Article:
Snake Gully Hotel, former Bar 121 venue, set to be demolished for residential and commercial development

LAST DRINKS: Licensee Brett McGovern at the Snake Gully Hotel, which he has leased for the past 11 years. The venue will close in August. Pictures: Jonathan Carroll
LAST DRINKS: Licensee Brett McGovern at the Snake Gully Hotel, which he has leased for the past 11 years. The venue will close in August. Pictures: Jonathan Carroll

Hotel history in Newcastle is set to change forever next month when the Snake Gully Hotel closes its doors and makes way for a four-story residential and commercial development. 

After more than 130 years of operation on Elder Street, the Lambton pub – once known as Bar 121 and originally as the Commercial Hotel – is set to call last drinks for the final time. 

The Newcastle Herald understands the hotel was purchased and then later sold on to a consortium without the liquor licence and rights to seven poker machines.

An application to build a four-story complex with 15 units and four commercial spaces was approved under delegation in May, 2017. 

Demolition of the hotel and construction of the unit complex is expected to commence later this year. 

HISTORIC: The Commercial Hotel at Lambton in 1901. It's believed the hotel began operating about 1880.

HISTORIC: The Commercial Hotel at Lambton in 1901. It's believed the hotel began operating about 1880.

Snake Gully Hotel licensee Brett McGovern said his lease of the pub was ending in August and he had planned to exit the hotel regardless of the site development. 

Mr McGovern and his wife, former Olympian Donna Procter, took over the venue in 2007 – when it was known as Bar 121 – and changed the name back to the Snake Gully Hotel. He said while it was “sad to see” the end of the hotel, it had been a unique period of life for his family over the past 11 years.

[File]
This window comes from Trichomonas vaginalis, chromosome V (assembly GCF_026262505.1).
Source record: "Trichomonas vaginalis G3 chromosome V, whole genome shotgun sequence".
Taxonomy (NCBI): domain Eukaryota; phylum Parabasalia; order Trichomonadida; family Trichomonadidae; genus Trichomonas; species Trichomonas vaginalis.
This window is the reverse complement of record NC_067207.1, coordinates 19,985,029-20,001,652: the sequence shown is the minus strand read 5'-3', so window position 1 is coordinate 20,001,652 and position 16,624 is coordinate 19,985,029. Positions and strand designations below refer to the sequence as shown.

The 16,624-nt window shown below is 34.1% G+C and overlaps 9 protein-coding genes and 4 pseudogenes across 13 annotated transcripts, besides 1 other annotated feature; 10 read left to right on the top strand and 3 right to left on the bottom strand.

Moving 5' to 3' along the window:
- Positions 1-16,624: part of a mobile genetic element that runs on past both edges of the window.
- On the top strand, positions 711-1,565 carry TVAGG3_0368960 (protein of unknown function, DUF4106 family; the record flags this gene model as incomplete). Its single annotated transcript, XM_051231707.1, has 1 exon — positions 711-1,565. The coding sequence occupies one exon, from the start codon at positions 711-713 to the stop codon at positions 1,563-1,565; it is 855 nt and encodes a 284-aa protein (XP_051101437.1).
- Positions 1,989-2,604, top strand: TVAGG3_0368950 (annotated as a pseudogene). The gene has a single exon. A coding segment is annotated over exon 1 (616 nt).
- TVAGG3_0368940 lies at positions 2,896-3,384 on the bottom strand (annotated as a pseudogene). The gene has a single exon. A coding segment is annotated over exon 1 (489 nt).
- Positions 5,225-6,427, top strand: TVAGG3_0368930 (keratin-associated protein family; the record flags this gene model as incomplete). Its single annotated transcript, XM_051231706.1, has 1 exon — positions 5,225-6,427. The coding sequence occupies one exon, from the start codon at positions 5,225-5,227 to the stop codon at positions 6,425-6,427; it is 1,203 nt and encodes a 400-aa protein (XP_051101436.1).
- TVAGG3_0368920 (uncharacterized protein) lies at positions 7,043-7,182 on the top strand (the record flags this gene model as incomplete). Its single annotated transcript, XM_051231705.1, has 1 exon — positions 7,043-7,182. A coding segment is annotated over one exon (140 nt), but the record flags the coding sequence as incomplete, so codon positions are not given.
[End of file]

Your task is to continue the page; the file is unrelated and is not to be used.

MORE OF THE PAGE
“We bought the pub and four weeks later we had our first child,” he said. “So we had a fair bit on that month.

“We’ve brought our whole family up here. We got married while we’ve been here, we’ve had two kids, we’ve had a lot of lovely locals. We’re going to really miss it.”

TIME CALLED: The Snake Gully Hotel in July, 2018. The pub will soon be demolished for a unit development.

TIME CALLED: The Snake Gully Hotel in July, 2018. The pub will soon be demolished for a unit development.

Mr McGovern said running the hotel had brought some “cool” memories, including Newcastle Knights’ end-of-year celebrations and a grand final night when the couple severely underestimated the predicted trade.

He said a plaque once displayed inside the hotel suggested it was where the West Rosellas Rugby League Football Club was born. He also believed it was the last pub in Newcastle to serve beer from “wooden kegs”. 

“There’s so many people you meet, it’s a big chunk of your life,” he said. 

“The things you see living in a pub, it really does open your eyes. I love the lifestyle and I really love the hotel industry.” 

McGovern, an Australian Hotels Association member, said the hotel scene in Newcastle had changed during his time, both with positive aspects of evolving and drawbacks of late-night trading restrictions. 

Australian Hotels Association director liquor and policing, John Green, commended the publican.

“Brett has been a significant supporter of the Annual AHA Newcastle Variety Bash – both as participant and fund raiser,” Mr Green said. “It is hoped this will continue, and he’ll take the helm of another pub in due course.”